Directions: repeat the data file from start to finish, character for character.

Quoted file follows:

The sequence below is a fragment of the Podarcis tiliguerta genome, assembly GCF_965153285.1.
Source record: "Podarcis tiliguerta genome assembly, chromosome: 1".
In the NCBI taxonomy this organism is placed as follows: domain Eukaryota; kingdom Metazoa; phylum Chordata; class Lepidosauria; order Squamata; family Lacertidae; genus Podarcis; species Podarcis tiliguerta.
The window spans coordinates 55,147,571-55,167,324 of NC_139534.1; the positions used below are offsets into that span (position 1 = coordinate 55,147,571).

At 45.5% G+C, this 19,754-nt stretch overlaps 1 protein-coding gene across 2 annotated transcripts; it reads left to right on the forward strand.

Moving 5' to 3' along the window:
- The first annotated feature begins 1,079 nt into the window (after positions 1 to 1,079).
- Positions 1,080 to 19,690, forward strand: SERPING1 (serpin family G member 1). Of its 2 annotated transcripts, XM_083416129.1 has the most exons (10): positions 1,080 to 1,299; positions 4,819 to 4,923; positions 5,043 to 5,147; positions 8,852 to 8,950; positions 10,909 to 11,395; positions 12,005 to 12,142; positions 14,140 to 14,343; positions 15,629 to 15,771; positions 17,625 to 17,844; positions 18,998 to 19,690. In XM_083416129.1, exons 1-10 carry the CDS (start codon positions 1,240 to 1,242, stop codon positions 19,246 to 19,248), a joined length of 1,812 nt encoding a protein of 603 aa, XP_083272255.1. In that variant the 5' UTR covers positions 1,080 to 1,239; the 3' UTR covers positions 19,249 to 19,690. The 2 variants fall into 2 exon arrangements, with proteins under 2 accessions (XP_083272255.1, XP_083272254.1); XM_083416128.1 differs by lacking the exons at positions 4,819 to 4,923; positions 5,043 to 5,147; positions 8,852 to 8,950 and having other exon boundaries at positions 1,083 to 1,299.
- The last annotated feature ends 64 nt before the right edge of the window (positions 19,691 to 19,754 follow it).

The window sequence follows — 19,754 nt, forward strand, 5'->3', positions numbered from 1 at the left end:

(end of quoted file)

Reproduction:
The sequence below is a fragment of the Podarcis tiliguerta genome, assembly GCF_965153285.1.
Source record: "Podarcis tiliguerta genome assembly, chromosome: 1".
In the NCBI taxonomy this organism is placed as follows: domain Eukaryota; kingdom Metazoa; phylum Chordata; class Lepidosauria; order Squamata; family Lacertidae; genus Podarcis; species Podarcis tiliguerta.
The window spans coordinates 55,147,571-55,167,324 of NC_139534.1; the positions used below are offsets into that span (position 1 = coordinate 55,147,571).

At 45.5% G+C, this 19,754-nt stretch overlaps 1 protein-coding gene across 2 annotated transcripts; it reads left to right on the forward strand.

Moving 5' to 3' along the window:
- The first annotated feature begins 1,079 nt into the window (after positions 1 to 1,079).
- Positions 1,080 to 19,690, forward strand: SERPING1 (serpin family G member 1). Of its 2 annotated transcripts, XM_083416129.1 has the most exons (10): positions 1,080 to 1,299; positions 4,819 to 4,923; positions 5,043 to 5,147; positions 8,852 to 8,950; positions 10,909 to 11,395; positions 12,005 to 12,142; positions 14,140 to 14,343; positions 15,629 to 15,771; positions 17,625 to 17,844; positions 18,998 to 19,690. In XM_083416129.1, exons 1-10 carry the CDS (start codon positions 1,240 to 1,242, stop codon positions 19,246 to 19,248), a joined length of 1,812 nt encoding a protein of 603 aa, XP_083272255.1. In that variant the 5' UTR covers positions 1,080 to 1,239; the 3' UTR covers positions 19,249 to 19,690. The 2 variants fall into 2 exon arrangements, with proteins under 2 accessions (XP_083272255.1, XP_083272254.1); XM_083416128.1 differs by lacking the exons at positions 4,819 to 4,923; positions 5,043 to 5,147; positions 8,852 to 8,950 and having other exon boundaries at positions 1,083 to 1,299.
- The last annotated feature ends 64 nt before the right edge of the window (positions 19,691 to 19,754 follow it).

The window sequence follows — 19,754 nt, forward strand, 5'->3', positions numbered from 1 at the left end: